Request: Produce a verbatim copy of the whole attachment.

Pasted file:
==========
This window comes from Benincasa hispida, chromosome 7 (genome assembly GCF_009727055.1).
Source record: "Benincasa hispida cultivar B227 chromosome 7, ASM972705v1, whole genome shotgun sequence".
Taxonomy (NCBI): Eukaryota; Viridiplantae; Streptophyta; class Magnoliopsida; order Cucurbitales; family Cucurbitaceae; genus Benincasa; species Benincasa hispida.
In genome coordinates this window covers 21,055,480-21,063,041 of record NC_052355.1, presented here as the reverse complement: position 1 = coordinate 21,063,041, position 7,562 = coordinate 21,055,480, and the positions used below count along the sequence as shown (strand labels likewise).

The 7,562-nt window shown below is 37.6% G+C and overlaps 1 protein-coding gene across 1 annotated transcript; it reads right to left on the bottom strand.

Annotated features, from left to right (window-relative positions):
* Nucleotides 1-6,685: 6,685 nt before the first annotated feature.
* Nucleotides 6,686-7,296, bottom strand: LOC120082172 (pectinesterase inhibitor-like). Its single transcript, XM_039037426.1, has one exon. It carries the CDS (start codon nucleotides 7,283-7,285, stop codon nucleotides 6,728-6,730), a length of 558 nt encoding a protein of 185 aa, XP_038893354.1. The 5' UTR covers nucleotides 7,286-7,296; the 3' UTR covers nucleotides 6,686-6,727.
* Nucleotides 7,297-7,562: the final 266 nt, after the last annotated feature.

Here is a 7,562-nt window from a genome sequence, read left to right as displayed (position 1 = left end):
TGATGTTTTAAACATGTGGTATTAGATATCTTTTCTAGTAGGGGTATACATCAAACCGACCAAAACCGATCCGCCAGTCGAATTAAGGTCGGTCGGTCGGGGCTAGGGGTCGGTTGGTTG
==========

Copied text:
This window comes from Benincasa hispida, chromosome 7 (genome assembly GCF_009727055.1).
Source record: "Benincasa hispida cultivar B227 chromosome 7, ASM972705v1, whole genome shotgun sequence".
Taxonomy (NCBI): Eukaryota; Viridiplantae; Streptophyta; class Magnoliopsida; order Cucurbitales; family Cucurbitaceae; genus Benincasa; species Benincasa hispida.
In genome coordinates this window covers 21,055,480-21,063,041 of record NC_052355.1, presented here as the reverse complement: position 1 = coordinate 21,063,041, position 7,562 = coordinate 21,055,480, and the positions used below count along the sequence as shown (strand labels likewise).

The 7,562-nt window shown below is 37.6% G+C and overlaps 1 protein-coding gene across 1 annotated transcript; it reads right to left on the bottom strand.

Annotated features, from left to right (window-relative positions):
* Nucleotides 1-6,685: 6,685 nt before the first annotated feature.
* Nucleotides 6,686-7,296, bottom strand: LOC120082172 (pectinesterase inhibitor-like). Its single transcript, XM_039037426.1, has one exon. It carries the CDS (start codon nucleotides 7,283-7,285, stop codon nucleotides 6,728-6,730), a length of 558 nt encoding a protein of 185 aa, XP_038893354.1. The 5' UTR covers nucleotides 7,286-7,296; the 3' UTR covers nucleotides 6,686-6,727.
* Nucleotides 7,297-7,562: the final 266 nt, after the last annotated feature.

Here is a 7,562-nt window from a genome sequence, read left to right as displayed (position 1 = left end):
TGATGTTTTAAACATGTGGTATTAGATATCTTTTCTAGTAGGGGTATACATCAAACCGACCAAAACCGATCCGCCAGTCGAATTAAGGTCGGTCGGTCGGGGCTAGGGGTCGGTTGGTTG